Just a beautiful book. I think I'll try O Pioneers next. ( )
  Luziadovalongo | Jul 14, 2022 |
I generally dislike American literature, but this was really good. It felt real. Cather found the balance between too little detail and too much. There was enough detail to make scenes tangible, but not so much as to make it seem fake. Maybe I will give some American literature a second chance.
  eri_kars | Jul 10, 2022 |
I'm not usually much for long descriptions but I thought it beautifully done in this book. Maybe I'm biased as I grew up in the area she describes. It reminds me of My Name is Lucy Barton [b:My Name Is Lucy Barton|25893709|My Name Is Lucy Barton|Elizabeth Strout|https://i.gr-assets.com/images/S/compressed.photo.goodreads.com/books/1450653428l/25893709._SX50_.jpg|45584499], as you get to know the town and cast of characters through their interactions with Jim. ( )
  christyco125 | Jul 4, 2022 |
Showing 1-5 of 260 (next | show all)
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» Add other authors (34 possible)

Author nameRoleType of authorWork?Status
Willa Catherprimary authorall editionscalculated
Benda, W. T.Illustratorsecondary authorsome editionsconfirmed
Byatt, A.S.Introductionsecondary authorsome editionsconfirmed
Colacci, DavidNarratorsecondary authorsome editionsconfirmed
Norris, KathleenForewordsecondary authorsome editionsconfirmed
Sharistanian, JanetEditorsecondary authorsome editionsconfirmed
Svoboda, TereseAfterwordsecondary authorsome editionsconfirmed
Tapper, GordonIntroductionsecondary authorsome editionsconfirmed

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Epigraph
Optima dies . . . prima fugit
-Virgil
Dedication
To Carrie and Irene Miner in memory of affections old and true.
First words
I first heard of Ántonia on what seemed to me an interminable journey across the great midland plain of North America. I was ten years old then; I had lost both my father and mother within a year, and my Virginia relatives were sending me out to my grandparents, who lived in Nebraska. I traveled in the care of a mountain boy, Jake Marpole, one of the “hands” on my father’s old farm under the Blue Ridge, who was now going West to work for my grandfather. Jake’s experience of the world was not much wider than mine. He had never been in a railway train until the morning when we set out together to try our fortunes in a new world.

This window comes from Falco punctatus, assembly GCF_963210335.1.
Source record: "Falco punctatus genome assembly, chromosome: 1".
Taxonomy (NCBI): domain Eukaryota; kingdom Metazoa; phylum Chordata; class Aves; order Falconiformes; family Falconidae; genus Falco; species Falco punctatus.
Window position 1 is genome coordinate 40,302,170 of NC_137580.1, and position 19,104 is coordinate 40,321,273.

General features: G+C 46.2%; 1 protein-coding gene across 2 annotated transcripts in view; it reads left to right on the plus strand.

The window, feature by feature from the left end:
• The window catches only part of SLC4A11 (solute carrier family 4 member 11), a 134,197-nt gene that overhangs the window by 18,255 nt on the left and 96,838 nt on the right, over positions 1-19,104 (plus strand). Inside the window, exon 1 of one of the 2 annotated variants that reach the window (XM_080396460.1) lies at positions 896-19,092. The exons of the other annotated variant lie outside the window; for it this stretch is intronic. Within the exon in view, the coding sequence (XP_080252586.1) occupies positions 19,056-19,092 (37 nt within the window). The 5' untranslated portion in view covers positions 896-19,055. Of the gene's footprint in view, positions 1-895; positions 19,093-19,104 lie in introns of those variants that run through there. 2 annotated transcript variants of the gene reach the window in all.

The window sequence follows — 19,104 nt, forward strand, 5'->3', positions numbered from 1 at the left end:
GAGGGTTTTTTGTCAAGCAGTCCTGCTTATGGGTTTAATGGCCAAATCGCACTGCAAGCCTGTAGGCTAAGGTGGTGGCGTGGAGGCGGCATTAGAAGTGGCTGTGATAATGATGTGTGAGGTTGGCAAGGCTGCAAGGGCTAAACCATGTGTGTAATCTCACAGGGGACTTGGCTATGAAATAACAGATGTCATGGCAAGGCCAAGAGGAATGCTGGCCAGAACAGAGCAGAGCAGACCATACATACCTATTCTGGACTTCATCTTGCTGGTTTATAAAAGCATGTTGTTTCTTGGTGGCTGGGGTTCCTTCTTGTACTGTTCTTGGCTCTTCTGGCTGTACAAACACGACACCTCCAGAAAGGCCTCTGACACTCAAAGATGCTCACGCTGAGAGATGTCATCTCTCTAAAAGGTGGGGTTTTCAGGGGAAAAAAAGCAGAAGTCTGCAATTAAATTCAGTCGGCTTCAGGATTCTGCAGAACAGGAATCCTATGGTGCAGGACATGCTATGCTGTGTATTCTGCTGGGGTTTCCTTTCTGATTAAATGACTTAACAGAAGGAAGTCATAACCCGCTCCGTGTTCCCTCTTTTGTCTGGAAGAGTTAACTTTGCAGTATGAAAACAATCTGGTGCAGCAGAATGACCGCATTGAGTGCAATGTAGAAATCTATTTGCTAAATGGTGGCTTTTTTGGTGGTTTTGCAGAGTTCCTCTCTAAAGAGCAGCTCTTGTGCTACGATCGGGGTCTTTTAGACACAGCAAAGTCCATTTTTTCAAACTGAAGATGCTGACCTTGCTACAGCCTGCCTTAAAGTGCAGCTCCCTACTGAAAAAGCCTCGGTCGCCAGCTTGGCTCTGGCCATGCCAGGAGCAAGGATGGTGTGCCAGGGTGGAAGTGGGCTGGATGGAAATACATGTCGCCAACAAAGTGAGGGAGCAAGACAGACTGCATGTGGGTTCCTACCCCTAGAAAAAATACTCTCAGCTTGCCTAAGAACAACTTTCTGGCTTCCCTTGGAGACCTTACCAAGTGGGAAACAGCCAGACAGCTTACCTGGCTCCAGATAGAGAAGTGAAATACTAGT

"When a writer begins to work with his own material," said Willa Cather, in a retrospective preface to her first novel, Alexander's Bridge, "he has less and less choice about the moulding of it. (Preface)
Quotations
He placed this book in my grandmother's hands, looked at her entreatingly, and said, with an earnestness which I shall never forget, "Te-e-ach, te-e-ach my Ántonia!"
Because he talked so little, his words had a peculiar force; they were not worn dull from constant use.
Lena was Pussy so often that she finally said she wouldn't play any more.
Last words
(Click to show. Warning: May contain spoilers.)
(Click to show. Warning: May contain spoilers.)
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Wikipedia in English (3)

After the death of his parents, Jim is sent to live with his grandparents on the Nebraska plains. By chance on that same train is a bright-eyed girl, Antonia, who will become his neighbor and lifelong friend. Her family has emigrated from Bohemia to start a new life farming but soon lose their money and must work hard just to survive. Through it all, Antonia retains her natural pride and free spirit.

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Book description
My Ántonia chronicles the life of Ántonia, a Bohemian immigrant woman, as seen through the eyes of Jim, the man unable to forget her. Jim, now a successful New York lawyer, recollects his upbringing on a Nebraska farm. Even after 20 years, Ántonia continues to live a romantic life in his imagination. When he returns to Nebraska, he finds Ántonia has lived a battered life. Although the man to whom she dedicated her life abandons her, she remains strong and full of courage.
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Penguin Australia

An edition of this book was published by Penguin Australia.

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Tantor Media

2 editions of this book were published by Tantor Media.

Editions: 1400100747, 1400108454

Recorded Books

An edition of this book was published by Recorded Books.